I recently purchased a Savage bolt action and put a .35 Whelen barrel on it. So I've found your website very useful and helpful.
Next I had Mountain Molds make a 280 grain mold in .350" diameter for paper-patching. I've had good success with these bullets and am very impressed with the Whelen's capabilities using paper patched bullets. Unfortunately hunting season is only 9 days here so I haven't been able to test these babies on game. But I thought you might be interested in some of my results, and perhaps would be willing to load up a box yourself to experiment with.
So far using 54 grains of RL-15 I chronographed these paper patched bullets at over 2600 fps! I pulled the rest of those - although there was no signs of overly high pressure that I could find - just didn't seem reasonable.
|52 grains of RL-15||2400fps and reasonable accuracy|
|49.5 grains of RL-15||2250 fps and groups approximately 1.5" at 100 yards using peep sights|
|60 grains of RL-19||2270 fps with roughly same accuracy as 49.5 grains of RL-15|
I don't know if paper-patched bullets just slip through the bore easily or what. But does it seem to you like I'm getting good velocities given the powder charges used?
Another thing that blew me away is these bullets will drill a hole through 1/4 steel at 100 yards going only 2250 fps at the muzzle! I never expected this from bullets cast from wheel weight alloy and air cooled. I did nothing to harden them, in fact I want them as soft as possible. These same bullets make an enormous wound channel through wet newpaper - they expand nicely. Perhaps they could hold together better, but since the wound channel was bigger and deeper than 200 grain copper-clad bullets I'm not worried.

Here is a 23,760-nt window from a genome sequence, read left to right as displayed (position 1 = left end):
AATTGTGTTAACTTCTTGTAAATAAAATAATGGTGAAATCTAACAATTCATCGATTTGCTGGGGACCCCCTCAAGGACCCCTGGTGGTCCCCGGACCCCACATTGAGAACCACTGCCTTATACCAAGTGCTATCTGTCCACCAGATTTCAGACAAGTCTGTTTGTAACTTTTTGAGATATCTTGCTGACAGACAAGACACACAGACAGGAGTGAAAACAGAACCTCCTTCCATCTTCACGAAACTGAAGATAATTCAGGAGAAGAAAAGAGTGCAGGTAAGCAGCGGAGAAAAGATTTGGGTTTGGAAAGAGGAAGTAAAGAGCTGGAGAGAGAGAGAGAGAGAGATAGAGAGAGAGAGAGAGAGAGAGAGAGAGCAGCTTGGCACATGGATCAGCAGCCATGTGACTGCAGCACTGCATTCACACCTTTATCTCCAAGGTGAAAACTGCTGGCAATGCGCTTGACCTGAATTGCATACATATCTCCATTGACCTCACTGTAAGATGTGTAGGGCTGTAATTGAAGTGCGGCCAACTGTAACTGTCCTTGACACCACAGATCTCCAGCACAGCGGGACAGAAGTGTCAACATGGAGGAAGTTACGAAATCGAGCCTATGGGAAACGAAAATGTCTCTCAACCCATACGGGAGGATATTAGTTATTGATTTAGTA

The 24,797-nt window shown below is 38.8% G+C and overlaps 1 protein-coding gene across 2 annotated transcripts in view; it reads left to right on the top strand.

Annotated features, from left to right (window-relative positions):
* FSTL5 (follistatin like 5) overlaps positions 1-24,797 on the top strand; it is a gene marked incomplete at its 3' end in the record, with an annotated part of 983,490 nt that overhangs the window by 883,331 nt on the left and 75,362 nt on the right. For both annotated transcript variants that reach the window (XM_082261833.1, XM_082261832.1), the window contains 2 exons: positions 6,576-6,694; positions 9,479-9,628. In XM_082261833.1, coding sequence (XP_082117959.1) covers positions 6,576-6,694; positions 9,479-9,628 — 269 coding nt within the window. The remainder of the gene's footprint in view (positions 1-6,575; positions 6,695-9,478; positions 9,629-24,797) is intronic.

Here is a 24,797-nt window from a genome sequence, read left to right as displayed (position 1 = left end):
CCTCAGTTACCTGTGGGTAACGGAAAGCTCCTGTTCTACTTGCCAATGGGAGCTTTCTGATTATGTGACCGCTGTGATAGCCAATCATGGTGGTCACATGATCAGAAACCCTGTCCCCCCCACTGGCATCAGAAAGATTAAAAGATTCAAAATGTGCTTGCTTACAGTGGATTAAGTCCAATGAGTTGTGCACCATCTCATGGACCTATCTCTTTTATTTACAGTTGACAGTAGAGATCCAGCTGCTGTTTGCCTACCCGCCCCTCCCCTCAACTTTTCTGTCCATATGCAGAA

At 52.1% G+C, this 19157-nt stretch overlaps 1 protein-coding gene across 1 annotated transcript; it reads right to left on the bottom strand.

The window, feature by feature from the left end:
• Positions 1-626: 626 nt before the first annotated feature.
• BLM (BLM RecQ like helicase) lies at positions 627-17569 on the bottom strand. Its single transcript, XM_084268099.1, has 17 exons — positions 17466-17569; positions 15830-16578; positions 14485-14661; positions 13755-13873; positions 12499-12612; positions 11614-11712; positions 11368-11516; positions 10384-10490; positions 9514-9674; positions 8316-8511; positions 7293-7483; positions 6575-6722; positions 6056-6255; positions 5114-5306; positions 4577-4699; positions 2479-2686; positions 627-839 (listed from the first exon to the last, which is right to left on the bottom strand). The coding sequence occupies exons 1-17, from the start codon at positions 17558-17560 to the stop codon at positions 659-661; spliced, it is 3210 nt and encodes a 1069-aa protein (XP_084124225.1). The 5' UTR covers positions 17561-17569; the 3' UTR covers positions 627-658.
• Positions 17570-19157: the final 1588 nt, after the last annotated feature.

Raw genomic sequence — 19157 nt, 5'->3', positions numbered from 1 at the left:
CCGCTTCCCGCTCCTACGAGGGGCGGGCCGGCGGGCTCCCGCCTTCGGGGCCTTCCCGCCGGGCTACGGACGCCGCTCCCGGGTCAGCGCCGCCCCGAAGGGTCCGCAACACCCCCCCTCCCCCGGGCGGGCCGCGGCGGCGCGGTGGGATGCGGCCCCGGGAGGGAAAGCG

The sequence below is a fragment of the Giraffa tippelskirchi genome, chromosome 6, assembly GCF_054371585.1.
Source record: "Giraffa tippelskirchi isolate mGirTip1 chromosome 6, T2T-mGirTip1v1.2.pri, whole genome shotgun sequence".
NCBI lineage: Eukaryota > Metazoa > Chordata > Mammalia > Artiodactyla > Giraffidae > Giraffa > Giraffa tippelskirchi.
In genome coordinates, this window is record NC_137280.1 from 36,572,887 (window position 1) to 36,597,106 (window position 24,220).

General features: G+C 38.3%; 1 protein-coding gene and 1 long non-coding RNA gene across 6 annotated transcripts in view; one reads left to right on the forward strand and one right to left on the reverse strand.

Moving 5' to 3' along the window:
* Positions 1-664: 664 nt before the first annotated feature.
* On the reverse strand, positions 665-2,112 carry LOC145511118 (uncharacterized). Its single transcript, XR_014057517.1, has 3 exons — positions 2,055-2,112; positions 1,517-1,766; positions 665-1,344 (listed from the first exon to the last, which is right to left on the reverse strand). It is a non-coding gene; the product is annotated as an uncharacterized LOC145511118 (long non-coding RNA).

What do you think? Should I send ya a few to try? Maybe you could work up to that 54 grains of Rl-15 and see if you get 2600 fps and still within safe pressures. The Steve's Pages link you have suggests 51 to 55 grains of RL-15 for a 275 grain bullet in .35 Whelen, and that's jacketed. From all the reading I've done, and experience seems to bear this out, paper patched bullets generate less pressure than copper-clads.
There's not a whole lot of folks shooting paper patched bullets so its difficult to compare notes with someone else. In fact I may be the only one in the world shooting paper patched bullets from a .35 Whelen right now.
About the only pressure sign that I run into very often in my reloading is flattened primers. My understanding on these is that you can tolerate a flattened primer, but that's probably where you want to stop. Or do you have to back down when you get a flattened primer? The reason I tend to tolerate them is because I see them often with factory loads.
I'd like to know what kind of paper Mr. Seyfried uses. I found a pad of 25% cotton vellum in the art section of my local office supply store, Staples. I noticed it was very difficult to find thin paper that had at least 25% cotton content. Fortunately I've been using the same pad for a couple years now. Due to the time invested rolling my own, I don't shoot a whole lot of PPs. However, with this new Whelen and mold I'm shooting them quite a lot.